@Johan: If you prefer my suggestion, don't hesitate to vote it up ;) In addition not to leaving a file, it has the advantage of allowing multiple processes to run this simultaneously and the current directory need not to be writable. –  jlliagre Jun 8 '11 at 20:40

This is portable, i.e. works with any POSIX compliant shell, doesn't require the current directory to be writable, allows multiple scripts using the same trick to run simultaneously.

(foo;echo $?>/tmp/_$$)|(bar;exit $(cat /tmp/_$$;rm /tmp/_$$))

Edit: here is a stronger version following Gilles' comments:

(s=/tmp/.$$_$RANDOM;((foo;echo $?>$s)|(bar)); exit $(cat $s;rm $s))
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This doesn't work for several reasons. 1. The temporary file may be read before it's written. 2. Creating a temporary file in a shared directory with a predictable name is insecure (trivial DoS, symlink race). 3. If the same script uses this trick several times, it'll always use the same file name. To solve 1, read the file after the pipeline has completed. To solve 2 and 3, use a temporary file with a randomly-generated name or in a private directory. –  Gilles Jun 8 '11 at 23:00
+1 Well the ${PIPESTATUS[0]} is easier but the basic idea here do work if one know about the problems that Gilles mentions. –  Johan Jun 9 '11 at 6:36
You can save a few subshells: (s=/tmp/.$$_$RANDOM;{foo;echo $?>$s;}|bar; exit $(cat $s;rm $s)). @Johan: I agree it's easier with Bash but in some contexts, knowing how to avoid Bash is worth it. –  dubiousjim Aug 29 '12 at 22:25

The following 'if' block will run only if 'command' succeeded:

if command; then
   # ...

Specifically speaking, you can run something like this:


if haconf -makerw > "$haconf_out" 2>&1; then
   grep -iq "Cluster already writable" "$haconf_out"
   # ...

Which will run haconf -makerw and store its stdout and stderr to "$haconf_out". If the returned value from haconf is true, then the 'if' block will be executed and grep will read "$haconf_out", trying to match it against "Cluster already writable".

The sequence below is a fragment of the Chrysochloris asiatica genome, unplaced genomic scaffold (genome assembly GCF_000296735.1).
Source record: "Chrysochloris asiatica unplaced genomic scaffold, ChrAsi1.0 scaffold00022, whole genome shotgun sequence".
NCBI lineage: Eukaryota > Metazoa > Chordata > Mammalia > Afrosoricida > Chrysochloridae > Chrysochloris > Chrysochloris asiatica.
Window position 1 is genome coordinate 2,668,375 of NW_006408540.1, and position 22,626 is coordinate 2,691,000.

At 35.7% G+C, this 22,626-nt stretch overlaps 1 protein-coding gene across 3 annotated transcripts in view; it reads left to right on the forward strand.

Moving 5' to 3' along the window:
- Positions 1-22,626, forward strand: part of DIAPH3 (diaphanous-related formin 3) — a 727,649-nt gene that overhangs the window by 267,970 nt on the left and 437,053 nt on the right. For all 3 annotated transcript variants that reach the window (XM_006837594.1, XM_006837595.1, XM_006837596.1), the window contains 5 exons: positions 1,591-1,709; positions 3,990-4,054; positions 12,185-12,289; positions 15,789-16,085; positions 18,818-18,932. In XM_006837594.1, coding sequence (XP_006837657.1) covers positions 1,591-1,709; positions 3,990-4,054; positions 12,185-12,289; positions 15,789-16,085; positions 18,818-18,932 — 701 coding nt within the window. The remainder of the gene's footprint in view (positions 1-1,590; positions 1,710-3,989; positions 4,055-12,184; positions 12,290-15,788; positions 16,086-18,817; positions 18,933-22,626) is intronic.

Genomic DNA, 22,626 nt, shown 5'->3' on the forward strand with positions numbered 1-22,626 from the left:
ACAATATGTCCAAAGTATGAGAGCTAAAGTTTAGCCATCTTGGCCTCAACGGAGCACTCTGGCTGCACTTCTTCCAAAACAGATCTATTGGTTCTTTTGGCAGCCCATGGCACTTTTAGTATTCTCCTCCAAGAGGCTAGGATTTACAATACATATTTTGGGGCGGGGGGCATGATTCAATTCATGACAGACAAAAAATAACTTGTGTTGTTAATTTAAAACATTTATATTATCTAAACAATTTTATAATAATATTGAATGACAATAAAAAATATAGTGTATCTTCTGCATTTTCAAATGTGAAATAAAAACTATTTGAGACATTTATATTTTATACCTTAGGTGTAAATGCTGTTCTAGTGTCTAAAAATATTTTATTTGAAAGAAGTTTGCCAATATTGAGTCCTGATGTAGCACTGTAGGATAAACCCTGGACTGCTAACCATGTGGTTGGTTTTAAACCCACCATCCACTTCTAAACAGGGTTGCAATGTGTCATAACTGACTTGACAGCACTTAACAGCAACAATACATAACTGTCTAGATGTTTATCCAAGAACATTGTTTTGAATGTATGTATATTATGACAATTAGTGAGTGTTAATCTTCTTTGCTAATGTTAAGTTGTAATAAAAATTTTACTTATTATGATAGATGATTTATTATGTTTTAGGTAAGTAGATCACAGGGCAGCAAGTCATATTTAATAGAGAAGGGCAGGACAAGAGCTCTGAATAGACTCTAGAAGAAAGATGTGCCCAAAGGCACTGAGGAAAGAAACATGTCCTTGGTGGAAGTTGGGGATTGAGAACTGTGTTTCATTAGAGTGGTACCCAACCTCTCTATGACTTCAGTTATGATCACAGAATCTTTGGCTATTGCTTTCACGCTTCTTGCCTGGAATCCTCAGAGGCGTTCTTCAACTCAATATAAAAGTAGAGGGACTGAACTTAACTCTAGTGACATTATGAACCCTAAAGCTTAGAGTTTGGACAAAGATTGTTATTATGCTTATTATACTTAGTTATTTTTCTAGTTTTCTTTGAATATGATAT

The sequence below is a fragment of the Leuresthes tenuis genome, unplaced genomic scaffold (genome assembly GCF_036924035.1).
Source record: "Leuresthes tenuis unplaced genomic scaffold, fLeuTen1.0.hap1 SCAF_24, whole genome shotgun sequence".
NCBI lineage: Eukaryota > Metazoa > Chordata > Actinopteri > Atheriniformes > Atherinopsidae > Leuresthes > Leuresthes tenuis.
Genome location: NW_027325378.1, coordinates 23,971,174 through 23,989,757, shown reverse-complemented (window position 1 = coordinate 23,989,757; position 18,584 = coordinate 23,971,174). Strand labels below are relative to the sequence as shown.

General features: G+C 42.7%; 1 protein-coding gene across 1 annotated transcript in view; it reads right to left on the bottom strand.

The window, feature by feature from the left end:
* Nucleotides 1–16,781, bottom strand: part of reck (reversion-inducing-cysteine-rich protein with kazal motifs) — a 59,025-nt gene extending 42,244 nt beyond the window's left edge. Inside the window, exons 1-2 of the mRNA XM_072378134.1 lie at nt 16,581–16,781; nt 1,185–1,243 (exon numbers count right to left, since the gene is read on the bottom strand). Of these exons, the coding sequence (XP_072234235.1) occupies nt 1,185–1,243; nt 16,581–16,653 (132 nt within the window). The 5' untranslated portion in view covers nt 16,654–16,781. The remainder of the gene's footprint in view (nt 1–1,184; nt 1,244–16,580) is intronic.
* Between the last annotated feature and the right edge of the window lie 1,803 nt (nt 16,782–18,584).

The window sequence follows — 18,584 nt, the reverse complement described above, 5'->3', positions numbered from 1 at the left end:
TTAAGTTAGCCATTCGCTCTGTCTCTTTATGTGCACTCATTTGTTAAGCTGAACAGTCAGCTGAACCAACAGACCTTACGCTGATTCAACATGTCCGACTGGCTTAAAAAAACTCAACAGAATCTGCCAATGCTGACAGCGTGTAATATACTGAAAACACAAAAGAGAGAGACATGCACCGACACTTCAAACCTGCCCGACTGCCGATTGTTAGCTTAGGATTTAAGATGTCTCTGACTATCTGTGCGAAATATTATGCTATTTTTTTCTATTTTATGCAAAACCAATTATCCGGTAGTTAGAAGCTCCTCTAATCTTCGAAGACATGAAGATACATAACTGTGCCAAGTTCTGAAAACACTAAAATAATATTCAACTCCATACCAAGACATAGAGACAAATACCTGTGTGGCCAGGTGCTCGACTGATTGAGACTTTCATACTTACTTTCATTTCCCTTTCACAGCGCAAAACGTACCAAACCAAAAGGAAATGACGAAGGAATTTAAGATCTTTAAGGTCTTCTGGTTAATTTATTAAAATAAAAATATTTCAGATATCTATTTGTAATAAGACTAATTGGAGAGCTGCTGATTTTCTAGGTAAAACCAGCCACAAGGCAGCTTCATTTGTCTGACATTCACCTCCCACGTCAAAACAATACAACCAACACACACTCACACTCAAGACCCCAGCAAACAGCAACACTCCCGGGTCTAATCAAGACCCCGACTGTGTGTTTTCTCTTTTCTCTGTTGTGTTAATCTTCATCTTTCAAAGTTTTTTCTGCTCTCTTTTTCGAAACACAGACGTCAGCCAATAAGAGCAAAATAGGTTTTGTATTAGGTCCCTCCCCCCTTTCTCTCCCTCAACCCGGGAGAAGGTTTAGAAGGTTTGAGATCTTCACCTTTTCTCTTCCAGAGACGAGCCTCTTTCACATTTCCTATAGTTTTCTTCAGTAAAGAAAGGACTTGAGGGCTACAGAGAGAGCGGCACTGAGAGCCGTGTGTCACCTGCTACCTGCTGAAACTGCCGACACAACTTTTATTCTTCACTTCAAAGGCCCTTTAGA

Notice that pipes automatically clean themselves up; with the redirection you'll have to be carefull to remove "$haconf_out" when done.

Not as elegant as pipefail, but a legitimate alternative if this functionality is not within reach.

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lesmana's solution above can also be done without the overhead of starting nested subprocesses by using { .. } instead (remembering that this form of grouped commands always has to finish with semicolons). Something like this:

{ { { { someprog; echo $? >&3; } | filter >&4; } 3>&1; } | stdintoexitstatus; } 4>&1

I've checked this construct with dash version 0.5.5 and bash versions 3.2.25 and 4.2.42, so even if some shells don't support { .. } grouping, it is still POSIX compliant.

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EDIT: This answer is wrong, but interesting, so I'll leave it for future reference.

Adding a ! to the command inverts the return code.


# =========================================================== #
# Preceding a _pipe_ with ! inverts the exit status returned.
ls | bogus_command     # bash: bogus_command: command not found
echo $?                # 127

! ls | bogus_command   # bash: bogus_command: command not found
echo $?                # 0
# Note that the ! does not change the execution of the pipe.
# Only the exit status changes.
# =========================================================== #
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I think this is unrelated. In your example, I want to know the exit code of ls, not invert the exit code of bogus_command –  Michael Mrozek Jun 2 '11 at 22:13
I suggest to draw back that answer. –  maxschlepzig Jun 3 '11 at 9:15
Well, it appears I'm an idiot. I've actually used this in a script before thinking it did what the OP wanted. Good thing I didn't use it for anything important –  Falmarri Jun 8 '11 at 17:14